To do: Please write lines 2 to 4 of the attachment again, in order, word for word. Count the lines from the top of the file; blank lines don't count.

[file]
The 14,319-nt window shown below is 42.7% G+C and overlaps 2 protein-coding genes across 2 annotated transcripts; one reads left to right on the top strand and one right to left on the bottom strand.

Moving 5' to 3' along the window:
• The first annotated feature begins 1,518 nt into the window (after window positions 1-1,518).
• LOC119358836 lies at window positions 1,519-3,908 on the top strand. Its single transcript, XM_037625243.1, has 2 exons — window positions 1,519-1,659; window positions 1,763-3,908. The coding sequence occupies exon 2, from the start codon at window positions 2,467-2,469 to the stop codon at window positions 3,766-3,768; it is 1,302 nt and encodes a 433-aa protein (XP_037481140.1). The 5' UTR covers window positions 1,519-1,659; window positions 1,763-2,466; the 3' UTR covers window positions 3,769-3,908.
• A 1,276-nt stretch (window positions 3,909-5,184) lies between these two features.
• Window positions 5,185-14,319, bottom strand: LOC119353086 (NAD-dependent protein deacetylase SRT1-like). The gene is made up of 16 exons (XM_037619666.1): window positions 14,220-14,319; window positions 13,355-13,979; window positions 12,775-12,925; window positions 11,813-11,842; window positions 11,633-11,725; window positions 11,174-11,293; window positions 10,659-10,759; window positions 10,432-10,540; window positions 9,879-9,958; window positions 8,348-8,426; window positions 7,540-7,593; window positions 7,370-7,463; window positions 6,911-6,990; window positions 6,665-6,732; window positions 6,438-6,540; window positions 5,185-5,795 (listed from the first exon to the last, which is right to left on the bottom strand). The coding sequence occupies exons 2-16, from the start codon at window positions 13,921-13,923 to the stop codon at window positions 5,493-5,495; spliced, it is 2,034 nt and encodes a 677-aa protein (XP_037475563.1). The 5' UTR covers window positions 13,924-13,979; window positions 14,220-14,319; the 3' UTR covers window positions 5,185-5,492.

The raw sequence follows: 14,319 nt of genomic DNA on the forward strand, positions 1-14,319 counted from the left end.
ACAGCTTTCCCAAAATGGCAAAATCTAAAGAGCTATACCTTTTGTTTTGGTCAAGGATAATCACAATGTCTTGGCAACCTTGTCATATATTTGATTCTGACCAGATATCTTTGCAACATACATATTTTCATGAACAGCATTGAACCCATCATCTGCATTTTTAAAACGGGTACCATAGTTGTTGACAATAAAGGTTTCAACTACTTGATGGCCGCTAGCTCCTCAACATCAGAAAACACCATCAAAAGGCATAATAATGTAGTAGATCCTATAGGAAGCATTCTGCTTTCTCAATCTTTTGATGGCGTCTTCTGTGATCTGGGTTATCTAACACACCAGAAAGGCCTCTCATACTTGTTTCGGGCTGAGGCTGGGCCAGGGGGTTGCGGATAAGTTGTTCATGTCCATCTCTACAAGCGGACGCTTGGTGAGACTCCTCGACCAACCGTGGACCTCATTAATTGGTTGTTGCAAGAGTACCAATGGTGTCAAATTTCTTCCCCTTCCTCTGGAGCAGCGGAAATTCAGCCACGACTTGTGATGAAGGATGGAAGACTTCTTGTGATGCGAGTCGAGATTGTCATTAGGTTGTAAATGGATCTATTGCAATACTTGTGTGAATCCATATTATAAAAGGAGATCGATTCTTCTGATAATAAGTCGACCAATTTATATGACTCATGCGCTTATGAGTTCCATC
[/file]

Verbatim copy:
Moving 5' to 3' along the window:
• The first annotated feature begins 1,518 nt into the window (after window positions 1-1,518).
• LOC119358836 lies at window positions 1,519-3,908 on the top strand. Its single transcript, XM_037625243.1, has 2 exons — window positions 1,519-1,659; window positions 1,763-3,908. The coding sequence occupies exon 2, from the start codon at window positions 2,467-2,469 to the stop codon at window positions 3,766-3,768; it is 1,302 nt and encodes a 433-aa protein (XP_037481140.1). The 5' UTR covers window positions 1,519-1,659; window positions 1,763-2,466; the 3' UTR covers window positions 3,769-3,908.